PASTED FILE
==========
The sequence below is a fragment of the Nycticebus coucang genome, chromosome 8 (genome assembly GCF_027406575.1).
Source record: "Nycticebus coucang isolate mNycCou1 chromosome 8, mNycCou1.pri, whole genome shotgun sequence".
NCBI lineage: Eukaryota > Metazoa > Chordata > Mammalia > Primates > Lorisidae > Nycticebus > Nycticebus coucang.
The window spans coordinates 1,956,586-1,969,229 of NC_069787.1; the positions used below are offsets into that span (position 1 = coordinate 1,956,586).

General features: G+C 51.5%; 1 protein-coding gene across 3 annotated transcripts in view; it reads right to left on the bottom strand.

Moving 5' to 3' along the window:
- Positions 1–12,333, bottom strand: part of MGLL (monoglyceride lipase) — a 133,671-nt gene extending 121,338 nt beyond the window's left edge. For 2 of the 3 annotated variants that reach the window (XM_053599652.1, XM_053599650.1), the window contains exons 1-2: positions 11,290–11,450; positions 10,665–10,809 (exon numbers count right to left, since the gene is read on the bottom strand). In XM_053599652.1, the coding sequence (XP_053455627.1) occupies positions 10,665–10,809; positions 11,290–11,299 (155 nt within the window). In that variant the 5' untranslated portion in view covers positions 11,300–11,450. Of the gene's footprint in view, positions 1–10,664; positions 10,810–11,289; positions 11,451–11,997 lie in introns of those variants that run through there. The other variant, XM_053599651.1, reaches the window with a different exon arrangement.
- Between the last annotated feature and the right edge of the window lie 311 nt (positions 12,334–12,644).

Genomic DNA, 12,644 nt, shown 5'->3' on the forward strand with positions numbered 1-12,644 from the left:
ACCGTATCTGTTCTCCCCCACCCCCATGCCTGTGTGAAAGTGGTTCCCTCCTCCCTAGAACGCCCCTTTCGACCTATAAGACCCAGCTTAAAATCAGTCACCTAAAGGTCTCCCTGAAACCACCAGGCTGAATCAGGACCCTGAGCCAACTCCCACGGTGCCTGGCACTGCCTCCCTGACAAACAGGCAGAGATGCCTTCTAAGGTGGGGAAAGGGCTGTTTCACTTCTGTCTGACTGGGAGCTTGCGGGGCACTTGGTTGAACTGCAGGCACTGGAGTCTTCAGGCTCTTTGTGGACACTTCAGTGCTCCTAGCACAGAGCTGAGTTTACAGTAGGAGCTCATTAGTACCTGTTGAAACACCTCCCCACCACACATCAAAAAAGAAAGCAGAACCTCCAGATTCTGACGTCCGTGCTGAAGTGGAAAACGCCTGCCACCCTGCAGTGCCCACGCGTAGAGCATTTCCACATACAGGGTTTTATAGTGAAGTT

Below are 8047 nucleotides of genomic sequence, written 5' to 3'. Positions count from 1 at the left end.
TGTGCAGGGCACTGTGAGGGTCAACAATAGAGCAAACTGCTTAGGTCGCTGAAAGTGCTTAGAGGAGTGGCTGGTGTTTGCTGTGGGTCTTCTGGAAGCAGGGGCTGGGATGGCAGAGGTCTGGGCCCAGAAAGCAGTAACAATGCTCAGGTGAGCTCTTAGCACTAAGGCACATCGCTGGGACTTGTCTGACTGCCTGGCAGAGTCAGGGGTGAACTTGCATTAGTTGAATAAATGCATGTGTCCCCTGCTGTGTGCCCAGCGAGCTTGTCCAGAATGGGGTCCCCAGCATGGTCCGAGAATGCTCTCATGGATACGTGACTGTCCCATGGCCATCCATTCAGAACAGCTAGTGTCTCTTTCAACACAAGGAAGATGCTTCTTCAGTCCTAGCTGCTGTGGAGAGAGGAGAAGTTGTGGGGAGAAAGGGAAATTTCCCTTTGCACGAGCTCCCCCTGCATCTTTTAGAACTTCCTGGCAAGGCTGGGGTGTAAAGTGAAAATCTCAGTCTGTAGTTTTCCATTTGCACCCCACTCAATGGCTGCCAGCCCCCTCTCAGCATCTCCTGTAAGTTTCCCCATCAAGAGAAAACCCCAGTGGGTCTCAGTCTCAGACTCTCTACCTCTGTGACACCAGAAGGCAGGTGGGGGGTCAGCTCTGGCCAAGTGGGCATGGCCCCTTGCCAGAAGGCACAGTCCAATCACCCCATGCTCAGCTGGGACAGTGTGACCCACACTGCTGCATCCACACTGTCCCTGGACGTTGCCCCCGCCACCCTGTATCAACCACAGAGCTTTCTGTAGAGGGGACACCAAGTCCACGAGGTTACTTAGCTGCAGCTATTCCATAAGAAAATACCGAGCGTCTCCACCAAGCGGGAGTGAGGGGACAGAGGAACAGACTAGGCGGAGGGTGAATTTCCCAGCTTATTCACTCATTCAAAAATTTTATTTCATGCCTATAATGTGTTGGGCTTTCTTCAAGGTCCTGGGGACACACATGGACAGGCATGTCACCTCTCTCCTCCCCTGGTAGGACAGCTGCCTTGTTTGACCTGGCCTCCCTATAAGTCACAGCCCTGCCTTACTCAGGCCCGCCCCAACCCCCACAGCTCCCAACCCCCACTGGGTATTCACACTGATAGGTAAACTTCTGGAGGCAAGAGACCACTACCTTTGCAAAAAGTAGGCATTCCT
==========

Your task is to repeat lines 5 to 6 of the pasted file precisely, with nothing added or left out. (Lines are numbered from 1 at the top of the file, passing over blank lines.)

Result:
General features: G+C 51.5%; 1 protein-coding gene across 3 annotated transcripts in view; it reads right to left on the bottom strand.

Moving 5' to 3' along the window: